But in a way we're all students, aren't we? Most of us want our lives to get better, and realize if it gets better for our neighbor it will, by osmosis, get better for us too. Some, as has been made very, very obvious in the last week, profit from racial tension and are perfectly happy with racial discord.
Some have been profiting from it all their lives.
When Obama was elected President, one of the few things that gave me a glimmer of hope about the future was his promise to "be a uniter".
Well he sure dropped the ball during the clutch play, didn't he?!
Two things happened to me almost simultaneously several years back...
I got a telephone call from a prospective helicopter student. From the outset of the call it was obvious the guy was a black man... cadence, accent, word usage, sentence structure... all indicated "I'm a black man".
Okay, I have no problem with that... his money was green and he wanted to share it with me. He sounded like an intelligent dude. Let's go flying...
We did, and he was... black, and intelligent.
Almost the same night I happened upon a British movie titled "Secrets and Lies". It portrays a black English woman who knows she is adopted and is searching for her birth mother.
This is a wonderful movie, well written, directed, and acted, and I recommend it to you. But one thing struck me about it... at their first meeting, after several telephone conversations, the woman's birth mother is surprised that the daughter is Black...
Apparently in Great Britain, Blacks don't have their own "talk". (This was verified by my lead pilot, who was born and raised in Bristol, England.)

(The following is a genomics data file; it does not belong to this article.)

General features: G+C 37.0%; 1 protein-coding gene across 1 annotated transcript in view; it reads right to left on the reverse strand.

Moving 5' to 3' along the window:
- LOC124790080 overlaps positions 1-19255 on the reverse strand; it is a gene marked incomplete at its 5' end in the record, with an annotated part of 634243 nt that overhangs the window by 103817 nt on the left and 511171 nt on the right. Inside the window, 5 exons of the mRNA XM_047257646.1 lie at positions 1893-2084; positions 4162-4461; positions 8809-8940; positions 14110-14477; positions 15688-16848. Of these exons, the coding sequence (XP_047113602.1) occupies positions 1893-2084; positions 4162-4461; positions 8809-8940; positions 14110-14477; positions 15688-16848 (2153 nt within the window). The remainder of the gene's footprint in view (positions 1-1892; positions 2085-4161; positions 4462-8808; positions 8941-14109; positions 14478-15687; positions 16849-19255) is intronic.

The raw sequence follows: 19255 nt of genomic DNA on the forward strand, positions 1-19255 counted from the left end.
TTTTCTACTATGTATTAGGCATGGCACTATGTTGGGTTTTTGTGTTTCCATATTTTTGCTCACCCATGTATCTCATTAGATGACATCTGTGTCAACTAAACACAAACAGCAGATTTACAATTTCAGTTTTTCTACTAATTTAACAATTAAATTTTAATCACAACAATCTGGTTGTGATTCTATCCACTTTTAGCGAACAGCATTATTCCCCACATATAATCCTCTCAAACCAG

So what's the advantage of "Black English" here in the U.S.?
Some Blacks in the U.S. make fun of others for "talking White".
Bill Cosby, trying to point out how counterproductive this is for job seekers, has been called an "Uncle Tom".
Blacks want to maintain a "Black culture", and that's fine...
It's been a long, ugly road for Blacks to reach this point in history, where an African-American can be elected to the highest office in the land. Black folks have a right to be proud.
But even the term "African-American" is a divider, isn't it?
As a White man I bristle at some things:
The Congressional Black Caucus,
Black Entertainment Television,
Miss "Black America",
The National Association of Black Journalists,
The Urban League,
The National Association of Black Law Enforcement Executives...
And on and on and on.
Let's talk about true equality here...
Where are the similar "White" organizations?
...Oh, I see... that would be RACIST, wouldn't it? Then why aren't these Black organizations racist?
My simple answer? In my opinion they are, and yet we tolerate,
no... cultivate them.
Are you familiar with Brown Vs. The Board of Education?
(I took just enough Law in college to be dangerous.)
In that decision, the Supremes decided that "Separate", by definition, meant "Unequal".
So by separating themselves with all these "Black" organizations...
Separating themselves even by their easily identifiable manner of speaking, for whatever reason, many Blacks seem to prefer this inequality.
And now comes Professor Henry Louis Gates Jr...
A man who, as a Harvard Professor, has reached a pinnacle few of us can hope to achieve, and he's claiming discrimination because of color. Horribly, when Barack Obama had a chance to make this a "Teachable moment" he failed miserably, because his entire life had been devoted to fortifying the "separateness" of Blacks by reinforcing organizations like those listed above.
Here's my open letter to the man who got the most votes for POTUS in the last election:
You now have the chance to truly lead.
You can, as you promised, be a "uniter". You have a moment in history and a pulpit from which to give us the "Change" you promised. You now can make a bigger impact on our society than even the great Dr. Martin Luther King Jr..
Let's move away from the racial profiteering and divisiveness of the likes of Jesse Jackson and Al Sharpton.
Let's move away from "Separate but equal".
Because as an Attorney you know better than most...
Separate, by definition, is NOT equal.
Please, don't waste this moment.
UPDATE: 1738 hours-
Fellow Harvard Professor Ruth R. Wisse, in "An open letter to Henry Louis Gates" asks the Professor what advantage he thought he'd gain by "talking black".